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Nigeria failed to consolidate on recovery from recession -Report

Nigeria was expected to have consolidated its recovery from recession with improvements on its GDP. This was especially so with continued improvements on its oil production.

Given the continued adoption of a conciliatory stance by the government in the Niger Delta, the Africa FICC said, “we are biased towards oil production averaging 2.11mbpd in 2018 (2017e: 1.91mbpd). On-streaming of Total’s 200-250kbpd Egina oil field poses upside to production forecasts.

“Furthermore, we expect the telecommunications sector to exit recession in Q2 2018 as subscriber growth recovers from the regulatory induced line disconnections that drove the sector into recession in 2017.

“In addition, we expect the positive trends in manufacturing PMI to increasing reflect in manufacturing GDP. Alongside higher oil prices, we expect improved oil output to drive adoption of expansionary fiscal and monetary policies which accommodate a higher level of economic activity in the non-oil sector. In all we look for headline 2018 of 2.6% from 0.8% in 2017.”

Set against a largely stable currency backdrop, sizable base effects and softening domestic food prices, Nigeria was projected for an extension of current disinflationary trends over the first half of 2018. Having deferred electricity tariff adjustments to July 2019, “we see limited appetite for the Muhammadu Buhari administration to allow an upward adjustment in the official petrol pump price, to capture changes in crude oil prices, ahead of the elections. In the absence of a formal subsidy regime, we see likely inflationary pressures from intermittent spells of petrol supply shortfalls. However, these are likely to be a side-show to the inflation story in 2018 due to existence of large base effects and forecast average inflation to slow to 12% (2017: 16.5%),” the body stated.

Indeed, in 2018, Nigeria’s government plans to spend a record NGN8.6trn (up from NGN7.4trn) with capital spending set to account for 30% of budget.

On the revenue side, the government projects a 30% y/y rise in fiscal revenues to NGN6.6trn with oil revenues at N2.4trn assuming average oil price of USD45/bbl, oil production of 2.3mbpd and an exchange rate of NGN305:USD1.

Though stronger oil sales suggest higher fiscal revenues, it is doubtful if Nigeria can achieve its projected non-oil receipts and the credibility of the implementation of capital spending.

Consequently, it was estimated that only an 11% y/y rise in projected fiscal receipts to NGN4.6trn relative to budget forecasts was a as we are less optimistic over fiscal projections for independent and other revenues. On the expenditure side, in line with historical patterns, we are not convinced on the FG’s credibility with regards budget implementation and assume only 75% execution. We expect capital expenditure to bear the brunt of fiscal containment and assume only 30% implementation which, in our view, will result in a fiscal deficit of NGN2.1trn (1.6% of GDP).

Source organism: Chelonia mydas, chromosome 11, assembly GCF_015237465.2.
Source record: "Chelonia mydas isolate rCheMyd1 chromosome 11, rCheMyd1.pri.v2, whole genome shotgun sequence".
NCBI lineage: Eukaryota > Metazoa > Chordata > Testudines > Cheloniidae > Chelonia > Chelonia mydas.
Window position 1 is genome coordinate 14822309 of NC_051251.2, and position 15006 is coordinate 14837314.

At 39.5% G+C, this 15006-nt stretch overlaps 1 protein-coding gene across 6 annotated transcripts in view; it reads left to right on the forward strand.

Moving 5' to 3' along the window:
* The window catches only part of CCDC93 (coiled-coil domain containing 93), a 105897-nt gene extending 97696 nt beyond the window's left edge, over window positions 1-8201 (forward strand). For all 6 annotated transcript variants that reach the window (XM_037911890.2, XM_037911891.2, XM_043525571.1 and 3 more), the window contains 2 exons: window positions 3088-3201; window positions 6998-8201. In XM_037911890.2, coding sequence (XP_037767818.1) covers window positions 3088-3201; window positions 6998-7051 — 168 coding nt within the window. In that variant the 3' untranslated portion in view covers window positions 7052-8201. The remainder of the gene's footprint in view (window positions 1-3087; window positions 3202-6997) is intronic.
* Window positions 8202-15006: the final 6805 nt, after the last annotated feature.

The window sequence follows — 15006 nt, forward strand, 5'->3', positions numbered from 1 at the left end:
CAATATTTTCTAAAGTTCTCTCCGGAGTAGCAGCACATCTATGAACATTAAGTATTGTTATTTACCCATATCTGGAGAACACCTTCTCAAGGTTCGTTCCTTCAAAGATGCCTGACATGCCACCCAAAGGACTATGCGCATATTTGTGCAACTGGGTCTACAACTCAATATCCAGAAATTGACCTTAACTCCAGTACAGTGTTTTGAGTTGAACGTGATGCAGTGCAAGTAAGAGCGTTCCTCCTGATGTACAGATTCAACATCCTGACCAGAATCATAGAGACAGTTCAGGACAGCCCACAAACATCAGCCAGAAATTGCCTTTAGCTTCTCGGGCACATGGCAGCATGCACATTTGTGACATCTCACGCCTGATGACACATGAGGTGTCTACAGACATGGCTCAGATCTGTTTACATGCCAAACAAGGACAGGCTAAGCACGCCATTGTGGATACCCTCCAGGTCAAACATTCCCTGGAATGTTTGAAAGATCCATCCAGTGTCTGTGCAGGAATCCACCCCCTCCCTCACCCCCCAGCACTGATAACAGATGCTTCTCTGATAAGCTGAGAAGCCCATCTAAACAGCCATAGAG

A report on Proshare.com stated that, “A combination of higher prices and improved production cascade into stronger exports outlook (2018e: up 14% to USD57bn). In line with the pick-up in economic growth and improved FX liquidity, we see a recovery in import growth following two years of contraction on account of FX curbs.

“We estimate imports at USD56.8bn for 2018 (up 12% y/y). After a slowdown in 2016 on account of CBN capital account curbs, remittance flows have returned to trend levels (2017e: up 7% y/y to USD21.2bn) following greater flexibility and we expect improving global economic picture to drive modest increases in the item over 2018 to USD22bn. However, we view the resurgence in imports as driving a moderation in the current account surplus to 2.2% of GDP in 2018 (2017e: 2.7%, 2016: 0.6%).”

Given the size of oil receipts to fiscal revenues (~75% of total revenues) and exports (over 90%), the report stated that steep declines in oil prices and resumption in militant attacks on oil installations pose downside risks to oil exports with adverse implications for economic growth, fiscal balances and the exchange rate.

It said ahead of the February 2019 elections, it forecasts increasing political risk premiums on NGN assets which would diminish foreign interest in Nigerian financial markets.

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